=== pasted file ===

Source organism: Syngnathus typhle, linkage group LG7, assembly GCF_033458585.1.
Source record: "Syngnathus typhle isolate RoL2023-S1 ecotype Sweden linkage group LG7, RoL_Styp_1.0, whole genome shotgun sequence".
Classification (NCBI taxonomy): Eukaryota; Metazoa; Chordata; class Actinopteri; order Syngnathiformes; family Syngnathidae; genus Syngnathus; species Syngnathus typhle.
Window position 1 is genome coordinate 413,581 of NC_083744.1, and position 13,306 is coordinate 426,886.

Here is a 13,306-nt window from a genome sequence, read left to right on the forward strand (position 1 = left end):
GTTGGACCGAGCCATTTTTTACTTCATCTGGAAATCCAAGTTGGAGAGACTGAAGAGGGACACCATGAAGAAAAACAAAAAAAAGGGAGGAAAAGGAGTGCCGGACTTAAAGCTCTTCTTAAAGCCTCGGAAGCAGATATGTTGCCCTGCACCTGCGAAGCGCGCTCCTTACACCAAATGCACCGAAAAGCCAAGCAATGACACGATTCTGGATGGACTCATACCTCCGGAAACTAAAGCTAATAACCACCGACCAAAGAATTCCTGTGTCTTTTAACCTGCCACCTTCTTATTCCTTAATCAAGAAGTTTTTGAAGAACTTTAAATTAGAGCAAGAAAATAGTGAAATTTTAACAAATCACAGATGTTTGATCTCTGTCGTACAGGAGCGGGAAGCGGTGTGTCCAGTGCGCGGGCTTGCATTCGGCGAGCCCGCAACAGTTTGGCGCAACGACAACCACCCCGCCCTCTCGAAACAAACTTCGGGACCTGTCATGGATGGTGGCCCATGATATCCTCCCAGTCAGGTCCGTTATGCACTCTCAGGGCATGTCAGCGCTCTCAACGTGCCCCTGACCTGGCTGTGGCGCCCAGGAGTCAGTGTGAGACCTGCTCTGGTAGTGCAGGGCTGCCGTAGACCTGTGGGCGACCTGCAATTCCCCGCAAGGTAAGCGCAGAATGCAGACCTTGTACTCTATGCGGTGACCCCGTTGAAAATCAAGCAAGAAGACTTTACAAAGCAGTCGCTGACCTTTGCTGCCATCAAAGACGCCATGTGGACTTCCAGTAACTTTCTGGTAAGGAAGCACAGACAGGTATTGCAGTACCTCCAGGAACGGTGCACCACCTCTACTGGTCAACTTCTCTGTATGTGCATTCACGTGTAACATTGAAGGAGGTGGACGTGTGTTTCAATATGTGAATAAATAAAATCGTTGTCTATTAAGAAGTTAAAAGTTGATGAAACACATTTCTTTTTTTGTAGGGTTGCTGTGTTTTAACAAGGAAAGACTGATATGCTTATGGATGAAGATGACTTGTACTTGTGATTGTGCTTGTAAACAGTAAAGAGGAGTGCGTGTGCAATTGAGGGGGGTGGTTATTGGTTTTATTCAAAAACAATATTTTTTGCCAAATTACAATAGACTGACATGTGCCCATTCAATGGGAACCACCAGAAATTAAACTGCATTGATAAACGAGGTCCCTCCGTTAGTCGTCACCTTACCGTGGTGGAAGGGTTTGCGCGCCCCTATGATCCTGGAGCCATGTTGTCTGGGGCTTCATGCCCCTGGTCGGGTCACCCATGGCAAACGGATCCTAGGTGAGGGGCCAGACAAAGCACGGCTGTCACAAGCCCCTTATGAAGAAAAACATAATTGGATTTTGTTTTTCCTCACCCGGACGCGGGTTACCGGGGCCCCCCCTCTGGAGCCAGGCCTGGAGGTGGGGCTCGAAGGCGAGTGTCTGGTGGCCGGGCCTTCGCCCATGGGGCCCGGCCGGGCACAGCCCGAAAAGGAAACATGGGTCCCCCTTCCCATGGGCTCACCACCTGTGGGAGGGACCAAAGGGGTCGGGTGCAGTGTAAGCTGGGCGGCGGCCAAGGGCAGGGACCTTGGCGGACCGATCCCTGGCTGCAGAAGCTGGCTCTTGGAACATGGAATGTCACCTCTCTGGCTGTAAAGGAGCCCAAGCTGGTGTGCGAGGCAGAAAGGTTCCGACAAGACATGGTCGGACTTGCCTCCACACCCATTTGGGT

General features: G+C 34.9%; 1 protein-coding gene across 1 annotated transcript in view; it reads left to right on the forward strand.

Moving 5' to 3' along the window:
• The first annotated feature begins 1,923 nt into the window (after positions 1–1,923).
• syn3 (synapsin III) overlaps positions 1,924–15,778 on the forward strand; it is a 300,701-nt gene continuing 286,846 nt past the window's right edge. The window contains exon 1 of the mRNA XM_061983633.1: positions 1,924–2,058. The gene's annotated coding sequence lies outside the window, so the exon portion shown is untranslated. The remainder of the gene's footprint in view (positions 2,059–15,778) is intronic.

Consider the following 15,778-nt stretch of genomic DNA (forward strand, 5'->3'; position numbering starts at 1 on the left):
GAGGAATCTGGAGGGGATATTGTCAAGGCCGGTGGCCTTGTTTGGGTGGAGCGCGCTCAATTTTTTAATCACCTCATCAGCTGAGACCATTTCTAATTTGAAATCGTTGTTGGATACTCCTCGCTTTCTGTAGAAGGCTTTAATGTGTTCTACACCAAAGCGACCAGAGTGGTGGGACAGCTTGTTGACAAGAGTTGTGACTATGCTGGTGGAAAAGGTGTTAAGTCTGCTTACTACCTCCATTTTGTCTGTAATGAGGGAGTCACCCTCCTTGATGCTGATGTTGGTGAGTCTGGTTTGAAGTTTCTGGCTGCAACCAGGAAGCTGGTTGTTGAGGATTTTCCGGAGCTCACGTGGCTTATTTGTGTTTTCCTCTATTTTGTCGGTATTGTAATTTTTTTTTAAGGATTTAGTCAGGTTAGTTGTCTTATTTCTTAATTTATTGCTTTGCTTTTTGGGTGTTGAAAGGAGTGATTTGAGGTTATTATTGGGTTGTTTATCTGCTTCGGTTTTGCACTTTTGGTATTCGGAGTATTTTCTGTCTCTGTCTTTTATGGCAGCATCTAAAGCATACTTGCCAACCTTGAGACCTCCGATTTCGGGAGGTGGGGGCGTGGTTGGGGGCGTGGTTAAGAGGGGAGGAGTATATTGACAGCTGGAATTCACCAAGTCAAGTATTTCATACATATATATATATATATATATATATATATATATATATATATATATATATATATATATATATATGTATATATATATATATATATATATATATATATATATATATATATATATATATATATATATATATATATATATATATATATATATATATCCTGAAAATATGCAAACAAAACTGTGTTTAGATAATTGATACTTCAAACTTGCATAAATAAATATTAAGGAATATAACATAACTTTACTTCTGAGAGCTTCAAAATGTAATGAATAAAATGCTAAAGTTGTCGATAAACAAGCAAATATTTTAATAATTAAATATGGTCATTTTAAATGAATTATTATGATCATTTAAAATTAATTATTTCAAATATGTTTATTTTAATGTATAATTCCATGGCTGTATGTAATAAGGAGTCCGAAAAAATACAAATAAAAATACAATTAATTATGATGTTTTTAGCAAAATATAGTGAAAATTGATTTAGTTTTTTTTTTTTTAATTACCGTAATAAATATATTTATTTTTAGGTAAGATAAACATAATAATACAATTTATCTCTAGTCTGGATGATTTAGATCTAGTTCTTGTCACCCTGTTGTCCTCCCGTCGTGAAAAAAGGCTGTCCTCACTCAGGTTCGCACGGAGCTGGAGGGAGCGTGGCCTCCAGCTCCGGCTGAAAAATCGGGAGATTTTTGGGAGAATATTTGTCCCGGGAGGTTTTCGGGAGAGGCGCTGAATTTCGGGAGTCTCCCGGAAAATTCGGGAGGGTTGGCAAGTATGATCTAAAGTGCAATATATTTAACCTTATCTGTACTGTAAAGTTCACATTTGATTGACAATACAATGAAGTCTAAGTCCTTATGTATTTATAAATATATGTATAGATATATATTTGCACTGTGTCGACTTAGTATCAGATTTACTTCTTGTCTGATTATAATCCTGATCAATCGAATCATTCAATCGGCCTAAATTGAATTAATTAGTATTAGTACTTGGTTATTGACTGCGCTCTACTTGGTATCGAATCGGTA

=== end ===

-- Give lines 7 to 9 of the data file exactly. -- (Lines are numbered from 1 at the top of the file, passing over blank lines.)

General features: G+C 34.9%; 1 protein-coding gene across 1 annotated transcript in view; it reads left to right on the forward strand.

Moving 5' to 3' along the window:
• The first annotated feature begins 1,923 nt into the window (after positions 1–1,923).